Labor Secretary William E. Brock, rejecting strong appeals from organized labor, churches and health groups, has decided not to impose a federal standard to require employers to provide work-site toilets and drinking water for farm workers, according to department sources.
In his first major decision on a controversial regulation, Brock apparently brushed aside pleas from the labor groups he has courted during his five months in office. But his long-awaited announcement, expected later this week, is certain to please the farm lobby, which had argued that a federal standard would be costly, unnecessary, and would interfere with states' rights to regulate agriculture and health.
Although Brock accepts medical evidence that a lack of sanitary facilities contributes to a variety of health problems among farm workers, the secretary decided that state governments, rather than the Occupational Safety and Health Administration, should have primary responsibility for field sanitation, according to a ranking department official who asked not to be identified.
The regulation would have required farmers who employ 11 or more workers to provide sanitation facilities within a quarter-mile of every 20 employes.
The official said Brock will announce that in 18 months he will reconsider his decision. Brock is expected to say that unless more states have enacted -- and enforced -- field sanitation standards by then, the federal government will step in. Currently, 13 states have their own field sanitation standards. "Unless there is more state action, there will be federal action," the official said.
But a move is already afoot in Congress to bypass OSHA and enact a federal law requiring sanitation facilities for farm workers. Rep. William D. Ford (D-Mich.) has already lined up more than 20 cosponsors for such a bill, which he plans to introduce soon.
Brock's decision is the latest chapter in a 13-year saga at OSHA, which has studied but rejected a standard sought by the Migrant Legal Action Program and other groups on behalf of 500,000 farm workers. The AFL-CIO, the American Public Health Association, the U.S. Catholic Conference, and more than 50 other groups and 75 members of Congress had supported a standard. The primary opponent was the American Farm Bureau Federation, which claims a membership of 3 million.
Former OSHA administrator Robert A. Rowland rejected the standard last April, but Brock pledged at his confirmation hearings that same month to review the decision. The Office of Management and Budget opposed a standard, according to Labor Department sources, who said Brock's decision was influenced, but not dictated, by pressure from administration officials.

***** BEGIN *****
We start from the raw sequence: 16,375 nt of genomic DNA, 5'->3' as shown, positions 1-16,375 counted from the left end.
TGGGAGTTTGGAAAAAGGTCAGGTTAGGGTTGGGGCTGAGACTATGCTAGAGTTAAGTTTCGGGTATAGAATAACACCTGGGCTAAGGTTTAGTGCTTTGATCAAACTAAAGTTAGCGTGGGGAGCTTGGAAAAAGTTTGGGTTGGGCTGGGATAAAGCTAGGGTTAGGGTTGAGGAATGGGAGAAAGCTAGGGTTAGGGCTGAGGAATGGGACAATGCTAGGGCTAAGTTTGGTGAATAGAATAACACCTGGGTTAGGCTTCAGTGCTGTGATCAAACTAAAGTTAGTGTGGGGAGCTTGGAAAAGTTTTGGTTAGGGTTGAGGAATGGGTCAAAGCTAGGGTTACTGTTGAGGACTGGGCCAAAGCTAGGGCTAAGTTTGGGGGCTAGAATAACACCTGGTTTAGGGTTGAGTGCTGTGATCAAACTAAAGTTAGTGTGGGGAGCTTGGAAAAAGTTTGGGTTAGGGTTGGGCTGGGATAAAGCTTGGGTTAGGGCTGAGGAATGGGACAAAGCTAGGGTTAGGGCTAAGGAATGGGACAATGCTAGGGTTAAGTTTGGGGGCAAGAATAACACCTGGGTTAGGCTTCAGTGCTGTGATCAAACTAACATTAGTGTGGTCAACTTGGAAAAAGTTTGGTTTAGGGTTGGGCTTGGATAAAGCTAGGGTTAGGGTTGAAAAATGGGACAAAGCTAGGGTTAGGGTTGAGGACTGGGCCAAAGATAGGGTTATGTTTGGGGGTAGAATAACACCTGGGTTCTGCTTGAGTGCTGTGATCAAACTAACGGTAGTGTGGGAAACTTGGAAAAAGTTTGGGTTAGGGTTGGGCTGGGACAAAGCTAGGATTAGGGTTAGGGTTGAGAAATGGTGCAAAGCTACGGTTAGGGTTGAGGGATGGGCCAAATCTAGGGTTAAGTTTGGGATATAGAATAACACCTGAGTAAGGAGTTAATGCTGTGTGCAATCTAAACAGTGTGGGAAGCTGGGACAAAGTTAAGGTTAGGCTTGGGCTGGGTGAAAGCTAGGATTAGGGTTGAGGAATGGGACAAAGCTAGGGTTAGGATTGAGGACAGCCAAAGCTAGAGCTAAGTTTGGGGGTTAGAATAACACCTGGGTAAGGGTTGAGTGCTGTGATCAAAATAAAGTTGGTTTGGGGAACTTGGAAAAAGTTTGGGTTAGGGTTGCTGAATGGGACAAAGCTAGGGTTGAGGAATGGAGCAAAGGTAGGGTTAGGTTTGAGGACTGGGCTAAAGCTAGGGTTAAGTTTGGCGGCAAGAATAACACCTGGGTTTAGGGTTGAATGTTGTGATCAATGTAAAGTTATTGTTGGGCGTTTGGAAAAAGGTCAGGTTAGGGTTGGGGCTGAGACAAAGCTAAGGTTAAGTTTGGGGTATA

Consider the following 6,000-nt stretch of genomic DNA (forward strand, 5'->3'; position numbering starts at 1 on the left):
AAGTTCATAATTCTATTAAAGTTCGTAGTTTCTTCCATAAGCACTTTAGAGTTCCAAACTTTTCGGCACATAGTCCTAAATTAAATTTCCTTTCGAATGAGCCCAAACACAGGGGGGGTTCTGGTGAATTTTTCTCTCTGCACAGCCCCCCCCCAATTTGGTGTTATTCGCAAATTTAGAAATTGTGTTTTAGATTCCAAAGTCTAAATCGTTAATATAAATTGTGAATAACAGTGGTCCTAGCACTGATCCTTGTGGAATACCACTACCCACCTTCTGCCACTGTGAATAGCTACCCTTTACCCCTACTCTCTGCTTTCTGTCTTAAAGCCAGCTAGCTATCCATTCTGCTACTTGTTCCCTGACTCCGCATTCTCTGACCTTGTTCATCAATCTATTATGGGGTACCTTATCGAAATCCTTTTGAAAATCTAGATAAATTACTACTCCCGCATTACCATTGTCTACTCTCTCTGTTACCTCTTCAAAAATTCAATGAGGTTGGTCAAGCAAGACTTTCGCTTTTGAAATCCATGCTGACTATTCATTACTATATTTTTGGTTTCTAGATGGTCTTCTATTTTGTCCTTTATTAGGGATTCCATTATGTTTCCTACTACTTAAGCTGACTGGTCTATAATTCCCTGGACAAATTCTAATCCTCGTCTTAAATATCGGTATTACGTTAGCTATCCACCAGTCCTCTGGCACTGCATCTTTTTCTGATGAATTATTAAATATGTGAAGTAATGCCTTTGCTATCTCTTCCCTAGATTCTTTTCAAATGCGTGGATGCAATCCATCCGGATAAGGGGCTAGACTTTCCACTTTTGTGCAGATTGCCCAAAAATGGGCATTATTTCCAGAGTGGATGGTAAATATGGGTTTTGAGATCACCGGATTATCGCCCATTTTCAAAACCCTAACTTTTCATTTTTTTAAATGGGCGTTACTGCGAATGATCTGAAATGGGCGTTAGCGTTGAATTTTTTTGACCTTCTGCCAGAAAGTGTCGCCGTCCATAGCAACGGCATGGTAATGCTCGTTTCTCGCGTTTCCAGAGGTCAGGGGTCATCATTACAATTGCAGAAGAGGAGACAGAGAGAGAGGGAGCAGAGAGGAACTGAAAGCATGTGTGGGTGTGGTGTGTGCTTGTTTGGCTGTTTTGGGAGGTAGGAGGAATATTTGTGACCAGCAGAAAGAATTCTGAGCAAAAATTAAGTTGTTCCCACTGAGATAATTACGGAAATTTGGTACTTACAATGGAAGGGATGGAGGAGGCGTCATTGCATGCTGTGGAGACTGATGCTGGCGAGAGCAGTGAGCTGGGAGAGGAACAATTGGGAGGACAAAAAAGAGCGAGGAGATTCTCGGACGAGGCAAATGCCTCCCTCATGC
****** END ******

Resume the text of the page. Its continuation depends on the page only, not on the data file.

According to testimony at OSHA hearings, the lack of toilets and clean water for farm workers contributed to unusually high levels of parasitic disease, urinary infection, diarrhea, skin disease and other maladies. Brock was impressed by the evidence, the official said, but believes that some states have made serious efforts to correct the problems and that others should be given the chance to do so.
"This decision is in tune with the president's attempt to get back to a more federalist approach to problem solving . . . with emphasis at the state level," the official said.
Within OSHA, however, "the senior staff is horrified" at Brock's decision, a longtime agency official said. "This decision was seen as a real 'gut-check' for Brock. This problem dates back to the 'Grapes of Wrath', and if we can't do something on this issue, what are we going to do on other issues? There is a good deal of discouragement that he took a political rather than moral route."
AFL-CIO health and safety specialist James Ellenberger called the decision "a surrender" of OSHA's legal responsibilities. He said labor officials would be "mightily distressed because we expected more from Brock than a delaying action in extending to the citizens of this country the rights that civilized people should have."
Chuck Fields, a Farm Bureau spokesman, said he was surprised by reports of Brock's decision, and that farmers had expected Brock to enact a standard because of the clamor from labor and advocacy groups. He said farmers believed that health problems were exaggerated, that workers often don't use field toilets even when offered, and that OSHA's estimate that the regulation would cost less than $1 a day per worker was too low.